YouTube may be the best example of this from the authors’ perspective. From a variety of hardware machines running several different operating systems and web browsers, users are able to experience a variety of different content. Users can upload artist- and user-generated content, and advertising revenue supports the means of hosting. Users can upload, download, share, promote, comment and vote on content based on merits or relevance. This fundamental platform has been one of the centerpiece platforms of social media, next to Facebook and Twitter.

Whereas the Internet provides the digital backbone of this tight social integration, digital 3D models and blueprints will also be shared and created by collaborative social efforts. This future is both promising and somewhat startling based on recent news. Less than three months apart, popular news outlets promoted coverage of both a 3D printed handgun, “The Liberator” and a 3D printed prosthetic hand replacement for children, the “Robohand.”15,19-20 Additive manufacturing is yet another empowering technology for the masses.

Could medical care providers and patients soon be witnessing a rapidly evolving change of interaction and delivery of service? Scientific literature as well as popular news sources have already demonstrated significant enhancements to medical treatments as a direct result of novel collaborative efforts and technology. Many of these stories emphasize the partnership between physicians, surgeons and scientists as being critical to positive outcomes. For instance, our team has worked with teams of surgeons at UCSD to rapidly prototype a human ear to surgical repair a congenital defect (microtia) by simply scanning the healthy ear and “flipping” it 180 degrees much as we would do in Photoshop before sending the template to a 3D printer.6

Additionally, the continued collaboration between patients and physicians further demonstrates an independence from commercial reliance. As the influence of consumer-driven technology subverts the industry-dominated creation and delivery of media, so too will the influence of patient-centered technology supersede the industry-dominated formulas for healthcare diagnostics and treatment. The ability to self-generate will continue to emphasize inexpensive personalized care, pushing traditional industry further from the frame of influence in the healthcare setting. Healthcare stands to benefit greatly from these technologies, both from large industrial and academic developments in machine design and sophistication, as well as from the consumer and hobbyist level.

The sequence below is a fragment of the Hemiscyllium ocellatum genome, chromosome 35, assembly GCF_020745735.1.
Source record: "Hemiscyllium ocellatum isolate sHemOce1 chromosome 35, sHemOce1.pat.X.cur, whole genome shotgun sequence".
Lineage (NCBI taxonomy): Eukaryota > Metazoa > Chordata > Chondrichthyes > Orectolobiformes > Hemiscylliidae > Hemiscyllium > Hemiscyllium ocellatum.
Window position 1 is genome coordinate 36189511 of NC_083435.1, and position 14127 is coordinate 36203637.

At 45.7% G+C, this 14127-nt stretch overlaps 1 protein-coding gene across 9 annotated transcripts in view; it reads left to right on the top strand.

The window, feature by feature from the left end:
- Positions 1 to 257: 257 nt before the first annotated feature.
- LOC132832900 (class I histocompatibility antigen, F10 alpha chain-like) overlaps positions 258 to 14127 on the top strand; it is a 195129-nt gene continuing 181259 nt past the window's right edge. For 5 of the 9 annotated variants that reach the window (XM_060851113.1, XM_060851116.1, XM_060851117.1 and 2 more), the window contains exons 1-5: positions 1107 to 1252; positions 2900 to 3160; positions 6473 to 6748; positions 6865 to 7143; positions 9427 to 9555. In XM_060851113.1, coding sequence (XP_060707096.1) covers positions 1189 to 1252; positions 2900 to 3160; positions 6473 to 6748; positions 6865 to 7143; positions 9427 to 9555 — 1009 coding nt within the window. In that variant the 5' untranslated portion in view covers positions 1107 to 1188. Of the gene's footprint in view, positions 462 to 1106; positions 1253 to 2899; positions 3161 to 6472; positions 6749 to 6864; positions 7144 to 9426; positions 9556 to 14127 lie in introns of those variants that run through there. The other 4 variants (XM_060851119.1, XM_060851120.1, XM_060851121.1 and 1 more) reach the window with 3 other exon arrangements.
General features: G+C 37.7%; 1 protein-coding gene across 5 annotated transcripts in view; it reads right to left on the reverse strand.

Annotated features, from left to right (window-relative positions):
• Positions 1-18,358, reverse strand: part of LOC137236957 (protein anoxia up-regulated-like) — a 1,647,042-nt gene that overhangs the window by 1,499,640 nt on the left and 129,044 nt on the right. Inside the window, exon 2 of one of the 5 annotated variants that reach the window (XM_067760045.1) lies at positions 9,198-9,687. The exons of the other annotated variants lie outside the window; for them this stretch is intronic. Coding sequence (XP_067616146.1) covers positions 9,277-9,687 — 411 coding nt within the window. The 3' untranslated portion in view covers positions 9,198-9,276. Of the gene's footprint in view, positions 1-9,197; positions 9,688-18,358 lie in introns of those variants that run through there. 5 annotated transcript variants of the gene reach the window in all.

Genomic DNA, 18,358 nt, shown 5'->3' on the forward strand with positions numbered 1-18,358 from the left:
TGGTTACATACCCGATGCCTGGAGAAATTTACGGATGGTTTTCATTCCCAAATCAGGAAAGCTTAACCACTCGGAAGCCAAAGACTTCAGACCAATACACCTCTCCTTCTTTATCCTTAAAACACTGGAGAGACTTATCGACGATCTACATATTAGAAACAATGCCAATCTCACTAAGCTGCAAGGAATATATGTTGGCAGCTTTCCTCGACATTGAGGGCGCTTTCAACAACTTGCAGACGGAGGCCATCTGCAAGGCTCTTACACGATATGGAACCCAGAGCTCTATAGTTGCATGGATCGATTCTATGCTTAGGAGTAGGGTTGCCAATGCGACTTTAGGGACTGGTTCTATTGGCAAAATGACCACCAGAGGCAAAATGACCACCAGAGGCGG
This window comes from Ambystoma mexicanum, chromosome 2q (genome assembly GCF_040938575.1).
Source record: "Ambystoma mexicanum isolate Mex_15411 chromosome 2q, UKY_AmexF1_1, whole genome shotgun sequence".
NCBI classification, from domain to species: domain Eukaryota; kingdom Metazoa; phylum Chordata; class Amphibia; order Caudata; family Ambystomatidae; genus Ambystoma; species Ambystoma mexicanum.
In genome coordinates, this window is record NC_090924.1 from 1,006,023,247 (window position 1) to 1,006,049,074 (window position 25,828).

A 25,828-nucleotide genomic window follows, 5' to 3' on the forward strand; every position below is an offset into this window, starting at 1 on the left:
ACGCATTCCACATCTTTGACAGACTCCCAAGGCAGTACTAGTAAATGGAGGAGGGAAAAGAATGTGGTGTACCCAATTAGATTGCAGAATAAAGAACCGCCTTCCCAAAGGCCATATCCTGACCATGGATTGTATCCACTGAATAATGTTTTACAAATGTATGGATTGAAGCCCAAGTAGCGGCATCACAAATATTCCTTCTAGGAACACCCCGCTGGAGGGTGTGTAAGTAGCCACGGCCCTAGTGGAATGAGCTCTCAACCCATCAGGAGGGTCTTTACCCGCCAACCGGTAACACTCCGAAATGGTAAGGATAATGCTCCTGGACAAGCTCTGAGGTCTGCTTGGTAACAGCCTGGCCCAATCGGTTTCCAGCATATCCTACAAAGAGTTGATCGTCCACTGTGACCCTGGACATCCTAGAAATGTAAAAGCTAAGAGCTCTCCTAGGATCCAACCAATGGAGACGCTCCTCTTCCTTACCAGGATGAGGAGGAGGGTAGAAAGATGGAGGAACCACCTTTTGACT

Author(s): 
Nicholas A. Giovinco, DPM, John D. Miller, BS, and David G. Armstrong, DPM, MD, PhD
 

Mr. Miller is a third-year podiatry student at Des Moines University and a former research intern with the Southern Arizona Limb Salvage Alliance (SALSA).
Dr. Giovinco is an Assistant Professor in the Department of Surgery at the University of Arizona. He is the Director of Education with SALSA.
Dr. Armstrong is a Professor of Surgery at the University of Arizona College of Medicine. He is the Director of SALSA.

References

  1.     Mongin C, Dufour F, Lattanzio F, Champault G. Evaluation of stress in surgical trainees: prospective study of heart rate during laparoscopic cholecystectomy. J Chir. 2008;145(2):138–42.
  2.     Ahmed N, Conn LG, Chiu M, et al. Career satisfaction among general surgeons in Canada: a qualitative study of enablers and barriers to improve recruitment and retention in general surgery. Acad Med. 2012;87(11):1616–21.
  3.     Parvaneh S, Grewal G, Grewal E, et al. Stressing the dressing: Assessing stress during wound care in real-time using wearable sensors. Wound Medicine. 2014; 4(1):21–26.
  4.     Schwenk M, Mohler J, Wendel C, et al. Wearable sensor-based in-home assessment of gait, balance, and physical activity for discrimination of frailty status: baseline results of the Arizona Frailty Cohort Study. Gerontology. 2014; 61(3):258-67.